This podcast uses these wave and bird sounds from from Freesound and cormorant recordings lifted from Youtube.
A Revelation of Cormorants
by Mark Valentine
Cormorant, from the Latin for “sea-raven”. The Tudors saw the bird as a symbol for gluttony: Shakespeare refers to hungry Time as a cormorant. It may have gained this reputation because of its proficiency at catching fish. Milton, however, invested the bird with a dark glamour: he likened Lucifer sitting in the Tree of Life to a cormorant, no doubt because of the bird’s habit of standing with its black wings spread out to dry. The satanic image stuck. The occultist and poet Ludovic Horne wrote of his “Cormorant days/dark and sleek”. The atheist essayist Llewellyn Powys refers to the birds as “satanic saints” in Parian niches on the chalk cliffs of Dorset, but he celebrated them too as manifesting the ecstasy of the moment, as they plunge into the sea after the silver-scaled fish of their dreams. Conan Doyle alludes to an untold Sherlock Holmes case of “The Lighthouse Keeper and the Trained Cormorant”. Isherwood cites them in a nonsense poem. Folklore about them is much barer than the literary record.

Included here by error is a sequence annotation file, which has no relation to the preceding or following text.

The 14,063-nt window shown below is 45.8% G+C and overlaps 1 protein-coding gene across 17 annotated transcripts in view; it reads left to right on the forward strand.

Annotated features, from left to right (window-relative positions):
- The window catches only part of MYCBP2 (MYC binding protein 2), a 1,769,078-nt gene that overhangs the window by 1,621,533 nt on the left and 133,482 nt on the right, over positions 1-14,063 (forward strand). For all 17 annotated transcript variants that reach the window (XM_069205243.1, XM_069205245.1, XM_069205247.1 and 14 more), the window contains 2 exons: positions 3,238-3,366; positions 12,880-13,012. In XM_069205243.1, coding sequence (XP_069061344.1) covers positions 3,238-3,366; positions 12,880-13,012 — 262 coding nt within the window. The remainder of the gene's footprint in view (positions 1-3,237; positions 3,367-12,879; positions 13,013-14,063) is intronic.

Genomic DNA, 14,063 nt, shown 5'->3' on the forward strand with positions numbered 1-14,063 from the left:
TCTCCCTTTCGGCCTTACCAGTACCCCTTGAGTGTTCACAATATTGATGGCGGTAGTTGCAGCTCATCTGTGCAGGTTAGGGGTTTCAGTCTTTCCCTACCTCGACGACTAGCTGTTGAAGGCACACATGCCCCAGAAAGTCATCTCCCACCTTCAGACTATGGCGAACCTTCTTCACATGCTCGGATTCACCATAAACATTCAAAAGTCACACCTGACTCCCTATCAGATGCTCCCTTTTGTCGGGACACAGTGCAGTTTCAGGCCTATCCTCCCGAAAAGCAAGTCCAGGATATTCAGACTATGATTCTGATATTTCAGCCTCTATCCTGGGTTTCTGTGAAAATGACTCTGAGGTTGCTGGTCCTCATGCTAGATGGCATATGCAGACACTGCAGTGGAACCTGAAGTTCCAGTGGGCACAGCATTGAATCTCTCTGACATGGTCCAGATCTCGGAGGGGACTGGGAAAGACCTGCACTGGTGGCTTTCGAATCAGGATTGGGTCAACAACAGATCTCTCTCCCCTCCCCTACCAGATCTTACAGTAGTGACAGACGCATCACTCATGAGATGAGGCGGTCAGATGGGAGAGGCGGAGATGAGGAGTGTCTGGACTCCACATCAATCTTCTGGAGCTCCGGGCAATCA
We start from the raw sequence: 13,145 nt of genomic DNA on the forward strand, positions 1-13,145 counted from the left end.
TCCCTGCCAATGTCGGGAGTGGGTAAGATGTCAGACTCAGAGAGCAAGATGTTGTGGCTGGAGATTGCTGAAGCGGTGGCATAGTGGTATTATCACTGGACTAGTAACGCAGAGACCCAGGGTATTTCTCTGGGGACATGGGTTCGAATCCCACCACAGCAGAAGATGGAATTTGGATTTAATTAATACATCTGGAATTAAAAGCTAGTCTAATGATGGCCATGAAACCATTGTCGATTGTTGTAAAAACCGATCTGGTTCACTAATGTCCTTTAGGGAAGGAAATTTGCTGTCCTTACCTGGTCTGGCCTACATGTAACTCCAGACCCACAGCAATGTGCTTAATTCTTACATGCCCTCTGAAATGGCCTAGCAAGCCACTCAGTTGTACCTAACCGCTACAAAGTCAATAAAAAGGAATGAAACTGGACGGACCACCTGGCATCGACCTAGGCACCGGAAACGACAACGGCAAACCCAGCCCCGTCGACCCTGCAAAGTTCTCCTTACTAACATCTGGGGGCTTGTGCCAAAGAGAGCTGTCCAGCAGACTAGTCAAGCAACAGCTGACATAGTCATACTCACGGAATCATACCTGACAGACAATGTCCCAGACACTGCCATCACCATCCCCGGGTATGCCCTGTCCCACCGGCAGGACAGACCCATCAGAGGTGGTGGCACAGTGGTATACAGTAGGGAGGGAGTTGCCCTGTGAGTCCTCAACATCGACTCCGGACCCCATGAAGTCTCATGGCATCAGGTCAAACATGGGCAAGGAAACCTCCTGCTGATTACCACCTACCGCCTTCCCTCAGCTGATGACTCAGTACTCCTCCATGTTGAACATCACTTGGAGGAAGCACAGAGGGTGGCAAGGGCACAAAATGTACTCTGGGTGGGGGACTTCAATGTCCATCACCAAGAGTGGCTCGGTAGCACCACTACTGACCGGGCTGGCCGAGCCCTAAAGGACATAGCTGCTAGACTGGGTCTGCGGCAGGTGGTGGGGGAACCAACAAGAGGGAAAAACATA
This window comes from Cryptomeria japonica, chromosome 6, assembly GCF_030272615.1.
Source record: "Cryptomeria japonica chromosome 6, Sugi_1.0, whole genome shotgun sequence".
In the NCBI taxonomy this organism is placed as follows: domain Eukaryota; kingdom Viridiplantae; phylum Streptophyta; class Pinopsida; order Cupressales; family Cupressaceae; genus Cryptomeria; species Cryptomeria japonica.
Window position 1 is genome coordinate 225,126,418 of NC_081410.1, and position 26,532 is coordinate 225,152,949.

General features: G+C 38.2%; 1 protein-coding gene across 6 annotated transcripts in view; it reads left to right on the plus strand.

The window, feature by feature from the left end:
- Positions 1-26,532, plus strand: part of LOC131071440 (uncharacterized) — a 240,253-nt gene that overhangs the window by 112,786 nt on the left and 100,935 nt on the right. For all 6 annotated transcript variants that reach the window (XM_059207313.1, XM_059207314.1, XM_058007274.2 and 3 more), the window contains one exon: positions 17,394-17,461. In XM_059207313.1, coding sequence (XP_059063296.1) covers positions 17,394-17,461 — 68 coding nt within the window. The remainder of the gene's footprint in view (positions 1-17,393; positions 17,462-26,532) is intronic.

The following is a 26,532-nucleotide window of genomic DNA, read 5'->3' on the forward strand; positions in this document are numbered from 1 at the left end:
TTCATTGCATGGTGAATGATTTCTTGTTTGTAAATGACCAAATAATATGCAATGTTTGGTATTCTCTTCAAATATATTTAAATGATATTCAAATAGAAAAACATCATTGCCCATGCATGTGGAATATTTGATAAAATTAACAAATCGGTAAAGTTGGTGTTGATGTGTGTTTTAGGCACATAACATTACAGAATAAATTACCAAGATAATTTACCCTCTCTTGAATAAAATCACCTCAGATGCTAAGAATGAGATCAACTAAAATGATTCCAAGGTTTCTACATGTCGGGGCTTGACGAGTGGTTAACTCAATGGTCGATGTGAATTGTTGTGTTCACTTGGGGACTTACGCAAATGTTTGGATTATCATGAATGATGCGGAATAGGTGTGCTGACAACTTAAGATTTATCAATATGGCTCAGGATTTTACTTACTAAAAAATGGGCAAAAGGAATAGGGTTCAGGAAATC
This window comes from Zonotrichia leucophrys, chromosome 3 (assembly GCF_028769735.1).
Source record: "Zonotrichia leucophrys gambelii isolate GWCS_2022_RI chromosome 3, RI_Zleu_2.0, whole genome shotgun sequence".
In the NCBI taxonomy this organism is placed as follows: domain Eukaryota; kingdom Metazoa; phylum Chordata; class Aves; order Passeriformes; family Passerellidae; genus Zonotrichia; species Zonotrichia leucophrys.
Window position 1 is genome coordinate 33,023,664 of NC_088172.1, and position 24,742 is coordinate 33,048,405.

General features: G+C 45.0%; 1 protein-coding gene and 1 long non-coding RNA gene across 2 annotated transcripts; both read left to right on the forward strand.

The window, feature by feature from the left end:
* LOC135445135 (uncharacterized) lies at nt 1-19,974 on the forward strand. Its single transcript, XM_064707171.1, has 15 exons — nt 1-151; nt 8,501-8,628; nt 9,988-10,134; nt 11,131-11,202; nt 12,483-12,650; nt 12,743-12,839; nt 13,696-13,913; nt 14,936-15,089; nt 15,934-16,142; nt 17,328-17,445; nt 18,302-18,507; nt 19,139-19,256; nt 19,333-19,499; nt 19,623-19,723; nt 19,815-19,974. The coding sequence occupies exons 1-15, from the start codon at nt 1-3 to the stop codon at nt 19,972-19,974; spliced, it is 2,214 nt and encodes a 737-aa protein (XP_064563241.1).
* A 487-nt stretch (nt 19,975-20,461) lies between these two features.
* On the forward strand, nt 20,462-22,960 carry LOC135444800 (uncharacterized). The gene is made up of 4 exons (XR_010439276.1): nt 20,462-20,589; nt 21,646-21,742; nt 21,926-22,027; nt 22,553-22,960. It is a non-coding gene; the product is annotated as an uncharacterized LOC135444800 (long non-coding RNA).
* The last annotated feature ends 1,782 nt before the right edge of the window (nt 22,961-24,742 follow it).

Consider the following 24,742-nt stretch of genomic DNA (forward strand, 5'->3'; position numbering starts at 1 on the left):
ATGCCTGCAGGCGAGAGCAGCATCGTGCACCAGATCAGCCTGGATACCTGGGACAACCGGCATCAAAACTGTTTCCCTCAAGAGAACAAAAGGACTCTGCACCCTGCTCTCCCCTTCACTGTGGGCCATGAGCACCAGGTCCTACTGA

About the Author
Mark Valentine has written a biography of the Welsh author and mystic Arthur Machen (Seren, 1990) and TIME, A FALCONER (Tartarus Press, 2011), a study of the diplomat and fantasist ‘Sarban’. His stories of an aesthetical occult detective were recently brought together in THE COLLECTED CONNOISSEUR (Tartarus Press, 2010). He edits Wormwood, a journal of the literature of the fantastic, supernatural and decadent. Mark’s latest project is a book of short stories, SECRET EUROPE (Ex Occidente Press), due in early 2012, jointly with fellow author John Howard.
About the Narrator
Ian Stuart is a writer/performer living in York. He has done work for the BBC and Manx Radio, as well as audiobooks, historical guides and promotional videos. He is also a storyteller/guide for The Ghost Trail of York, taking tourists round the city and telling them some of its darker secrets. You can read more about his poetry and his dog, Digby, on his blog, The Top Banana. If you wish to contact Ian about voiceover work of any kind , you can get in touch with him on Twitter at @yorkwriter99. His greatest boast is that he is the father of a famous son.